As teenagers in the 1970’s, my then future husband and I often spent time with each other’s families. We thrived on bar-b-que’s with live music, extended family birthday celebrations, wonderful holiday dinners, car trips, and plenty of impromptu visits that turned into full-blown parties. It was during one of his family’s epic card playing parties that I first saw the photograph.

A bit grainy and slightly creased, the sepia toned image was still clear enough to see the two people standing in the foreground of a lush grassy pasture somewhere in Louisiana. Although the exact year and place had long been lost to family memory, the images seemed to jump off the yellowed scalloped edged 3X5 photo paper of the day.

On the left of the picture stood a thin, brown-skinned girl who looked to be about thirteen or fourteen. Her hair was styled into two loosely braided shoulder length pigtails, her arms pinned uncomfortably at her sides as she focused on the camera lens. The stare she gave was drained of affect, hauntingly unreadable. Although it was not possible to discern what her feelings may have been at that moment, the lack of expression on her young smooth face revealed that she had already been through the unimaginable. Even more than a century later, the forces inside her core being traversed the faux tranquility of that photograph to send the lasting message to anyone who would ever see it, that until that point in her life, or one very close to it, she was, or had been, a slave.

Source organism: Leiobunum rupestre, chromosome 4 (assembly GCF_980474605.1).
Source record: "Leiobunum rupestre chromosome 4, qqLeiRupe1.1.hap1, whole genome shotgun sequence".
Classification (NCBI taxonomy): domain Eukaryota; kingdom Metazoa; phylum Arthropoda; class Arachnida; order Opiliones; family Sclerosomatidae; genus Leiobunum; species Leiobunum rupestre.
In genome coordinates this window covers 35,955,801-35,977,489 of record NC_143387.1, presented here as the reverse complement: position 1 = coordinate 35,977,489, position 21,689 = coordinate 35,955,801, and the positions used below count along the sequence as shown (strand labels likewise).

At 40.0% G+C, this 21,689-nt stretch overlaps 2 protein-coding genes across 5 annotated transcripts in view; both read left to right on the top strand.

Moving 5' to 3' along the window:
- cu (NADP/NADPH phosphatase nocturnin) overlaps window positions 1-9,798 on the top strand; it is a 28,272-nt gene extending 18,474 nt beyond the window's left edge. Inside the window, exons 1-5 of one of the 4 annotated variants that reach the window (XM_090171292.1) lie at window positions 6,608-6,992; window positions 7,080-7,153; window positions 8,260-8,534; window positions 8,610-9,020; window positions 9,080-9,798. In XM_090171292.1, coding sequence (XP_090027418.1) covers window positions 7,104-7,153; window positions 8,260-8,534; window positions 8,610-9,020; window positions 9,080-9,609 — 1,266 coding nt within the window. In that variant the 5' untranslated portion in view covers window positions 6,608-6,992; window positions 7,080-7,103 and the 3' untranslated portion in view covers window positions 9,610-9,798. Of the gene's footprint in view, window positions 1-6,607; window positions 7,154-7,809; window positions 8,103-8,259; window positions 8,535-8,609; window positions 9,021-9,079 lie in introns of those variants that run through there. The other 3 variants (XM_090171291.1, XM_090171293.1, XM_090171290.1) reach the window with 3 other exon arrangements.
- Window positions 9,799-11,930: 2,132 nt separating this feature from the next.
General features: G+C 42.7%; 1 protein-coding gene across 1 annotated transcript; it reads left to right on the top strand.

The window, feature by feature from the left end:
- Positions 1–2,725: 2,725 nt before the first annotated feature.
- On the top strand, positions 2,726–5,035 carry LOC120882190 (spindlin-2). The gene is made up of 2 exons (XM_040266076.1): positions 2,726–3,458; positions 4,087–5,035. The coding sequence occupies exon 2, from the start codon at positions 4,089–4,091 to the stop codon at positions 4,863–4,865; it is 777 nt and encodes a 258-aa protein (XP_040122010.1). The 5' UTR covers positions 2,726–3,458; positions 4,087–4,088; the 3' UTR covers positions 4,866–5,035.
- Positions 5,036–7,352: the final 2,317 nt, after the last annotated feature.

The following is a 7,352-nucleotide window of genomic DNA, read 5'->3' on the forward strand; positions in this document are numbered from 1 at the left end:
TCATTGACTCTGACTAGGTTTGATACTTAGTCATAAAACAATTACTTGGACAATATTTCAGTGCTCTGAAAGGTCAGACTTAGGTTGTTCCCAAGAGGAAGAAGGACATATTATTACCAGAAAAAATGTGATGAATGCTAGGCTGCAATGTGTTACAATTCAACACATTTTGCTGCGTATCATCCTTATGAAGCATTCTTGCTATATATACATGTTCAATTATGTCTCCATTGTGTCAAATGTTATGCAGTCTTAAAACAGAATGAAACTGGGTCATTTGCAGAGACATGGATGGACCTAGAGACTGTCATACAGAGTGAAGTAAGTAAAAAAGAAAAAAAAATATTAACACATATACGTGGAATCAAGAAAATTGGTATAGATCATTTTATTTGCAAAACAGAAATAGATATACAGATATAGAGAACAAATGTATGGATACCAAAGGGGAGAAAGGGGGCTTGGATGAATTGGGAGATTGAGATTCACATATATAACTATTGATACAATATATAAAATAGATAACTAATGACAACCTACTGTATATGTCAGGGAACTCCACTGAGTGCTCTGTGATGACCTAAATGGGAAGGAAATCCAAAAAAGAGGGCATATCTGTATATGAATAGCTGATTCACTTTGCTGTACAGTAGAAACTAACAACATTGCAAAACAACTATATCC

Standing on the right side of the photograph was a very tall, achingly thin bearded White man.  His body was slightly turned toward her, and his left hand was outstretched as he posed while in the process of handing something to her. In the photograph, one could barely still make out the faded sunlight glinting off the of the shiny object he held.  It turned out to be a twenty-dollar gold piece. A reward or acknowledgement of some sort from him to this young Black girl.  Even through the haze and creases of the old photograph, he was immediately recognizable.